• Tell more stories. It’s a proven fact from neuroscience that storytelling activates more parts of the brain. And, when 80% of decisions are emotion-driven, the more parts of the brain you can touch with your messaging, the greater the chances your donor will give.

On that last point, the members of Impact’s team couldn’t agree more.

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The Happy Marriage of Branding & Fundraising

Tammy Zonker and R. Trent Thompson’s Bridge Conference session title did not mince words: Brand + Philanthropy = Tripled Philanthropy in Three Years. Their session told the story of how they transformed the brand and grew revenues for The Children’s Center in Detroit, Michigan.

Here are 4 tips from their presentation that you can use at your organization:

  1. Be future focused. As the presenters said, “people applaud the best, but they fund the future.” Just because your organization is good at what it does, doesn’t mean you’re guaranteed funding. Painting a picture for donors of how the future will be better because of your organization is paramount. One question Impact often asks its clients is, how would the world look different if your organization didn’t exist? It gets to heart of your impact on the world—and that moves donors to give.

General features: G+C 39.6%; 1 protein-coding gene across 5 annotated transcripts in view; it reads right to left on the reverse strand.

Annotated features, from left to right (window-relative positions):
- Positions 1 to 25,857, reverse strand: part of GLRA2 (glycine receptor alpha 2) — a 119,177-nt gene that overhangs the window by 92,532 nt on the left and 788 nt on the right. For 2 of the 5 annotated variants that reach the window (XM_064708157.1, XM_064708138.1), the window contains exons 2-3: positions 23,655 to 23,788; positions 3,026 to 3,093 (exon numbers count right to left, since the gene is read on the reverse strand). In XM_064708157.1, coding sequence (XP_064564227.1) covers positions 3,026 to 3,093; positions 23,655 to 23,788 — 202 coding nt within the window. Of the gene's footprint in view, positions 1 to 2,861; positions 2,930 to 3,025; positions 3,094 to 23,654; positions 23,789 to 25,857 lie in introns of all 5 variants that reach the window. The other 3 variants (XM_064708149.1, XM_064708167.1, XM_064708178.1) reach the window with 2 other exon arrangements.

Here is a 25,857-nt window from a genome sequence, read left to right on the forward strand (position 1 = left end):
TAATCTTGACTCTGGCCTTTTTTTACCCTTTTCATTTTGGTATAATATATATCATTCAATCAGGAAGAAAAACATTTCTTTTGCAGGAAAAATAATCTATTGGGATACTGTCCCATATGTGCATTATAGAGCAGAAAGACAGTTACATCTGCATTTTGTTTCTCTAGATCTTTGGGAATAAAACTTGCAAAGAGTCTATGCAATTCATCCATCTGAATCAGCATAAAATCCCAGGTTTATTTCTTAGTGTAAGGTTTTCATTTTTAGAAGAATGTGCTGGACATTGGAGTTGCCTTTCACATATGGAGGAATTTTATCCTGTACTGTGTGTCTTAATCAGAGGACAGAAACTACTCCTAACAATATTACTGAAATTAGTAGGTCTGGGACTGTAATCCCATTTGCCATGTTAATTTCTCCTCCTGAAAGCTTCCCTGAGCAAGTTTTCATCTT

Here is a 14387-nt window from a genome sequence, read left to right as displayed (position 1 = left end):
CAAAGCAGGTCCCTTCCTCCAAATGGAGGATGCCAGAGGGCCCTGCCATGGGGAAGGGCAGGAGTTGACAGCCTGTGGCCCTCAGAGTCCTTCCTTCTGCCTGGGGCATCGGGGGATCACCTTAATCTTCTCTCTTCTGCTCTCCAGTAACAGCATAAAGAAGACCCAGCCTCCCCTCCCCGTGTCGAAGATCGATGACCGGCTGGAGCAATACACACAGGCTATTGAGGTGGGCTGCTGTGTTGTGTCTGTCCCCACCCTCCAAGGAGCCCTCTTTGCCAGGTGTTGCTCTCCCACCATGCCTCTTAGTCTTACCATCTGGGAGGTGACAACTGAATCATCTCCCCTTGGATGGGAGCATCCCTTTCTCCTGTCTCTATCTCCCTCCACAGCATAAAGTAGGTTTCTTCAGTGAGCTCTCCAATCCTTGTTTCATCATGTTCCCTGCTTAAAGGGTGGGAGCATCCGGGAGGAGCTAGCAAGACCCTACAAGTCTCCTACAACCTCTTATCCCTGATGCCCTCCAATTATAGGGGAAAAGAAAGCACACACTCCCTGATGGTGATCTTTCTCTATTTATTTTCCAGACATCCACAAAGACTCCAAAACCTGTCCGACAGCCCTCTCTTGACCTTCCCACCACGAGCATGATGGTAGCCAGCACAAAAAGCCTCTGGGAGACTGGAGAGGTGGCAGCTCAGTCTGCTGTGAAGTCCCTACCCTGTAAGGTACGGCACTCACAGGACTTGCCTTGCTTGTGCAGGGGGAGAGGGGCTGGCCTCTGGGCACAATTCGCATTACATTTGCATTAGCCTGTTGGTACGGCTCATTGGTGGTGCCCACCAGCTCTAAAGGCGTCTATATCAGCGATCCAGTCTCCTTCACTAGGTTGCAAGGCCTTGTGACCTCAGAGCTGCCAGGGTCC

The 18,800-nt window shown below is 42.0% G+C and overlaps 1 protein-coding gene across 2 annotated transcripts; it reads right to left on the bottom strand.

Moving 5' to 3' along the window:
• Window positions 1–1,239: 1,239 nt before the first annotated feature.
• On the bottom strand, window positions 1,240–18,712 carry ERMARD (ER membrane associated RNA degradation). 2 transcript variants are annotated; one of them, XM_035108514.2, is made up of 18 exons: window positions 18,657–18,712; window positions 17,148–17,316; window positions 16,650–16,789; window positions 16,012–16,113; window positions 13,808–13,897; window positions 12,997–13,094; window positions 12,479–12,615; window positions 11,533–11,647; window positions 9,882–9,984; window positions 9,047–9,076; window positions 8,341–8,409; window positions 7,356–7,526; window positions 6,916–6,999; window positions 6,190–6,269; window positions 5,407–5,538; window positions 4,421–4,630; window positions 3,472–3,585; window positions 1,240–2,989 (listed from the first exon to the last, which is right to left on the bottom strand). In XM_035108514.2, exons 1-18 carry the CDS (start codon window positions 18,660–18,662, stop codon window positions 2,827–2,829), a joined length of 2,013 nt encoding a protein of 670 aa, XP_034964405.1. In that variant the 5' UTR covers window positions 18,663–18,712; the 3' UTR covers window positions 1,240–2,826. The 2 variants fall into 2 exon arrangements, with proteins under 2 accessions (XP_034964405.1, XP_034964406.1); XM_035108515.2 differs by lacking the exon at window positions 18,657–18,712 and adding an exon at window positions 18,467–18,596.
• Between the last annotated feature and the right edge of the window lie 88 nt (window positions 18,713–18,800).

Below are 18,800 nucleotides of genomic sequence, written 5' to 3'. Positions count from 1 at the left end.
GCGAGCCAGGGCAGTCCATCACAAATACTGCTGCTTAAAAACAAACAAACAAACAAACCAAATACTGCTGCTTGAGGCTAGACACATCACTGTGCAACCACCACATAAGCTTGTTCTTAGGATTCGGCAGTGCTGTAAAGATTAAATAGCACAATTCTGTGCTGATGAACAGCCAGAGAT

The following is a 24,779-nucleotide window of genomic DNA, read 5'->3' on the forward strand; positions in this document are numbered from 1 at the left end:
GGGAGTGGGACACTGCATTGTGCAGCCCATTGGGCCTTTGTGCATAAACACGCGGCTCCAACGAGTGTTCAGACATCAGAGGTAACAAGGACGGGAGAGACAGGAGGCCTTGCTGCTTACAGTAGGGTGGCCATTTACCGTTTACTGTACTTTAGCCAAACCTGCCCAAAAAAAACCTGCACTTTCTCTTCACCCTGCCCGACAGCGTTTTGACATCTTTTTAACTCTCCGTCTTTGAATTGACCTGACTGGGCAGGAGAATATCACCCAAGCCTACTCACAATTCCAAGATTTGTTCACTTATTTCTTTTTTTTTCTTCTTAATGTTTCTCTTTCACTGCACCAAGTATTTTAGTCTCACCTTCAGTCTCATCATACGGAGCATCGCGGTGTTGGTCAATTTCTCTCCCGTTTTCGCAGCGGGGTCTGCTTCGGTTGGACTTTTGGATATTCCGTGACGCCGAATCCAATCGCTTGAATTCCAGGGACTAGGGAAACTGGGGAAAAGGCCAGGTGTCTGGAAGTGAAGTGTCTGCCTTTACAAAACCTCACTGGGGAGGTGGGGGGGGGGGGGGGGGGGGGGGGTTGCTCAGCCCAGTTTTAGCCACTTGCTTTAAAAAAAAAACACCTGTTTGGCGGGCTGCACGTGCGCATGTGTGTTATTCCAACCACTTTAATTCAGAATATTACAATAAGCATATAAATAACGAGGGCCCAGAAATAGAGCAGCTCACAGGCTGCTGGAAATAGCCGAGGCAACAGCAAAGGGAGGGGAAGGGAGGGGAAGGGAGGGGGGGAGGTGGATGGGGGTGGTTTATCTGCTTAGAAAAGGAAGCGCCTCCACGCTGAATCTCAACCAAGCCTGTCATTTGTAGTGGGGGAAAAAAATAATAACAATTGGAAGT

2. Create a brand persona. Many nonprofits build donor personas as a way to define their audiences and create content and strategies around their best prospects. But it can be fun to think about what your nonprofit’s persona might be. What would it look like if it was a person? It’s a good exercise when thinking about your brand. Brainstorm what your org’s name, age, motivations, accomplishments, and frustrations would be.
  3. Create a messaging map. “Align and empower the staff to talk about their work in a consistent manner,” as the presenters said. By creating a one-page fact sheet that consolidates your organization’s messaging, you empower everyone to sing from the same song sheet. My favorite element of The Children’s Center’s messaging map was the easily shareable story, because not everyone can think of a good story off-the-cuff.
  4. Repurpose the good stuff. When you write articles for your newsletter, reuse them on your blog, or vice-versa.

Most of all, remember that your re-branding is not just for your organization, it’s for your donors!

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Five Ways to Love Your Donors

You love your donors. But are you telling them how much you love them?

When only 46% of donors are retained on average across the nonprofit sector, it’s time to wake up and realize that too often, donors don’t feel valued (SOURCE: AFP’s 2016 Fundraising Effectiveness Project Report).